Going directly from a call to preach to leading a church is extremely rare.
Preachers need the maturation that comes from serving with or under another pastor, before leading their own congregation.
Yet many associate ministers wish they could just skip this process.
Pastors treat associates as flunkies. Congregations neglect the vital role associate ministers play. Members view associates as step-parents, substitute teachers, or “garbage-time” bench riders.
It can be discouraging. But it doesn’t have to be. Your time as an associate minister can be an affirmation of your ministerial call, a time of spiritual development, and a fruitful season of Christian service.
Here are 10 ways you can maximize your role as an associate minister.
Seek clarity about your calling. Not every associate preacher is called to be a senior pastor. It may be to serve alongside another pastor. This is a noble calling. You ministry is not unimportant because your name is not on the bulletin. Seek the Lord about the calling on your life. Is it missionary work? Should you be in the classroom, rather than the pulpit? Is there an area of specialization, like youth of Christian education, the Lord has purposed for you? Or are you called to the pulpit of a local church? Get clarity about your calling and head in that direction.
Be ready to preach and teach. You may not have a scheduled time to preach. And you may have to share opportunities with other associates. So take advantage of every chance you get. Be ready. Don’t wait to get a date before you prepare. Study now. Write a sermon. Get your pastor’s input. Show him by your work that you are ready. And don’t wait for Sunday morning spots. Volunteer for a Sunday school class, prayer breakfast, or funeral. Teach whenever you can. Prepare for the pastorate by increasing your skill and experience in ministering the word.
Learn everything you can. Consider yourself an intern. Be marked present. Get involved. Participate in behind the scenes work, not just platform stuff. Follow your pastor around. Ask a lot of questions. Listen to the answers. Don’t talk too much. Process what you experience. Learn from successes and mistakes. Soak up all the knowledge and wisdom you can get.
Be proactive about your growth. Time doesn’t fix a flat tire. And it does not produce a skilled minister. You must be intentional about your development. Don’t be pulpit furniture. Don’t be guilty of ministerial sloth. And don’t wait for others to invest in you. Read. Study. Go to school. Attend of ongoing training events. Seek out your pastor’s counsel, guidance, and mentorship. Ask for assignments that will help you grow. Don’t be indifferent about your ministerial future. Determine to be the best you can be for God.
Be loyal to your pastor. The pastor was voted, called, or selected to lead the church. You were not. It is not your place to run ahead of the pastor or to work against him. You are there to assist him. Respect him, even if you are older. Support him, even if you have been there longer. Honor him, even if you have more training or experience. Pray for him. Do whatever you can to help him. Be trustworthy. Keep private information confidential. Do not speak against the pastor to members. Do not listen to members speak against the pastor. Remember the Golden Rule (Matt. 7:12).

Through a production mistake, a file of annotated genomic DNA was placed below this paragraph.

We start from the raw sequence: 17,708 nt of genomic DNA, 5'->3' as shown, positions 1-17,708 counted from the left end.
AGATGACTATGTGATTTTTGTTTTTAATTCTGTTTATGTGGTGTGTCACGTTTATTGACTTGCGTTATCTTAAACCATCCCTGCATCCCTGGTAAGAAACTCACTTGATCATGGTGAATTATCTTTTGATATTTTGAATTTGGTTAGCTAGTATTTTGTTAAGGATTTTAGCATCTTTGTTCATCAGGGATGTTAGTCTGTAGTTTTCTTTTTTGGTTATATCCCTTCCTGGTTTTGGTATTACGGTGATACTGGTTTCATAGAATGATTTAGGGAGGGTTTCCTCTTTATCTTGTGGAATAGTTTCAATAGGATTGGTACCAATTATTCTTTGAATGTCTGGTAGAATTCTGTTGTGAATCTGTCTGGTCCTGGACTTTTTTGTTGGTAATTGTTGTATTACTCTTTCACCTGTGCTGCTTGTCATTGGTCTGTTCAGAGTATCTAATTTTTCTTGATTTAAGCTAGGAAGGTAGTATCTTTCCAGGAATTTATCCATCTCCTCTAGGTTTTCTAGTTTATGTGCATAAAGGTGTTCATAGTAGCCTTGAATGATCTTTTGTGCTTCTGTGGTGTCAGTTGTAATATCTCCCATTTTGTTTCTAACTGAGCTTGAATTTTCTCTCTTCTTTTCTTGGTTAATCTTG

Have a servant’s spirit. The paradox of Christian discipleship is that the one who would lead must be a servant. This is the Christian way to leadership. We are servant-leaders. Serving as an associate minister can help you develop a proper attitude toward Christian leadership. Be a servant. Imitate the one who washed his disciples feet (John 13). Make yourself available to serve. Serve as to the Lord, not for men. And don’t get offended when you are treated like a servant!
Keep your ego in check. Don’t let compliments, encouragements, and opportunities go to your head. You may be a better preacher or leader than your pastor. But it may just be your pride talking. Regardless, there is a reason the Lord has placed under his leadership. And it is not to compete with the pastor. Be humble. Be submissive. Be faithful. In due time, the Lord will exalt you. Don’t exalt yourself!
Do not usurp authority. If you are not the senior pastor, do not presume authority that is not yours. Do what you are asked to do. Don’t take liberties with the opportunities you are given. Don’t let leaders or members pressure you to act impetuously. Don’t make a golden calf for the people while the leader is away. If in doubt, ask. Or, better yet, don’t do it. Stay in your lane.
Wait your turn. You have a burden to pastor. It has been your heart’s desire for some time. You have done what you can to prepare yourself. But no doors have opened. You are stuck in God’s waiting room. Don’t get impatient. God knows who you are and where you are. God knows the place he has for you. God also knows how and when to get your there. Don’t be weary in well doing. Trust that God’s timing is perfect.
Leave when it’s time to leave. You are asking for trouble if you leave an assignment prematurely. God punishes AWOL soldiers. At the same time, don’t stay too long. Don’t sit in neutral unnecessarily. Don’t hide out from your true calling. Don’t be a source of confusion or disunity. If you do not respect your leader or cannot follow his leadership, leave. But make sure you leave in a way that leaves the door open.
Do you find this advice helpful? What advice would you give an associate minister? What advice would you give a senior pastor about his responsibility to his associate ministers?